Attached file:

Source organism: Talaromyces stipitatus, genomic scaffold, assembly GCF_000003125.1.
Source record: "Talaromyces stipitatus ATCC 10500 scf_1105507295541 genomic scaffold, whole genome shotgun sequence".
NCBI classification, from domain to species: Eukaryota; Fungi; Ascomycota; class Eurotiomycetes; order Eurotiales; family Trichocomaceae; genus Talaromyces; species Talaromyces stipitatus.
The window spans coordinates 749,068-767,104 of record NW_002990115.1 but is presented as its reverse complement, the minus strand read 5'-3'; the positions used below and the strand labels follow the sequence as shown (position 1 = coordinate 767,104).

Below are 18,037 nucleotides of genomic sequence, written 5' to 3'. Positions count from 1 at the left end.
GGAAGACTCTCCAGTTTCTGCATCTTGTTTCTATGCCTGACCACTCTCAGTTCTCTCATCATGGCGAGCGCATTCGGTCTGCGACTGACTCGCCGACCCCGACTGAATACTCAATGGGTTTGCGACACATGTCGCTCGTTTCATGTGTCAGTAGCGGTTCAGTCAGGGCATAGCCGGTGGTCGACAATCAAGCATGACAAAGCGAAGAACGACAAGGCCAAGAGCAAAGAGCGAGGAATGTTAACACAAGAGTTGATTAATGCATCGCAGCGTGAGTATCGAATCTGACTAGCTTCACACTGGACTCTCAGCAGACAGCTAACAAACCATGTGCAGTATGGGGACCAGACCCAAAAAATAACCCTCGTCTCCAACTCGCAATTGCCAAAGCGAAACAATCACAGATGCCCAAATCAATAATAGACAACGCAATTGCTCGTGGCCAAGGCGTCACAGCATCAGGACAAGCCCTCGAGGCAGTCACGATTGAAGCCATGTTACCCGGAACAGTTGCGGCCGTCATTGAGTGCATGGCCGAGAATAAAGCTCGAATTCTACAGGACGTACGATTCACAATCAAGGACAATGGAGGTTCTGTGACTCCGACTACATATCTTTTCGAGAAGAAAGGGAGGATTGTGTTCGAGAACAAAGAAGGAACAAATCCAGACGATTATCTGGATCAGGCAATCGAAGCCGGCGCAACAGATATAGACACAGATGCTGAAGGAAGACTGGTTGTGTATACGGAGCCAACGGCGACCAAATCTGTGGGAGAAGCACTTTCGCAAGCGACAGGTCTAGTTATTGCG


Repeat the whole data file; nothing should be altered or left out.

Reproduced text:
Source organism: Talaromyces stipitatus, genomic scaffold, assembly GCF_000003125.1.
Source record: "Talaromyces stipitatus ATCC 10500 scf_1105507295541 genomic scaffold, whole genome shotgun sequence".
NCBI classification, from domain to species: Eukaryota; Fungi; Ascomycota; class Eurotiomycetes; order Eurotiales; family Trichocomaceae; genus Talaromyces; species Talaromyces stipitatus.
The window spans coordinates 749,068-767,104 of record NW_002990115.1 but is presented as its reverse complement, the minus strand read 5'-3'; the positions used below and the strand labels follow the sequence as shown (position 1 = coordinate 767,104).

Below are 18,037 nucleotides of genomic sequence, written 5' to 3'. Positions count from 1 at the left end.
GGAAGACTCTCCAGTTTCTGCATCTTGTTTCTATGCCTGACCACTCTCAGTTCTCTCATCATGGCGAGCGCATTCGGTCTGCGACTGACTCGCCGACCCCGACTGAATACTCAATGGGTTTGCGACACATGTCGCTCGTTTCATGTGTCAGTAGCGGTTCAGTCAGGGCATAGCCGGTGGTCGACAATCAAGCATGACAAAGCGAAGAACGACAAGGCCAAGAGCAAAGAGCGAGGAATGTTAACACAAGAGTTGATTAATGCATCGCAGCGTGAGTATCGAATCTGACTAGCTTCACACTGGACTCTCAGCAGACAGCTAACAAACCATGTGCAGTATGGGGACCAGACCCAAAAAATAACCCTCGTCTCCAACTCGCAATTGCCAAAGCGAAACAATCACAGATGCCCAAATCAATAATAGACAACGCAATTGCTCGTGGCCAAGGCGTCACAGCATCAGGACAAGCCCTCGAGGCAGTCACGATTGAAGCCATGTTACCCGGAACAGTTGCGGCCGTCATTGAGTGCATGGCCGAGAATAAAGCTCGAATTCTACAGGACGTACGATTCACAATCAAGGACAATGGAGGTTCTGTGACTCCGACTACATATCTTTTCGAGAAGAAAGGGAGGATTGTGTTCGAGAACAAAGAAGGAACAAATCCAGACGATTATCTGGATCAGGCAATCGAAGCCGGCGCAACAGATATAGACACAGATGCTGAAGGAAGACTGGTTGTGTATACGGAGCCAACGGCGACCAAATCTGTGGGAGAAGCACTTTCGCAAGCGACAGGTCTAGTTATTGCG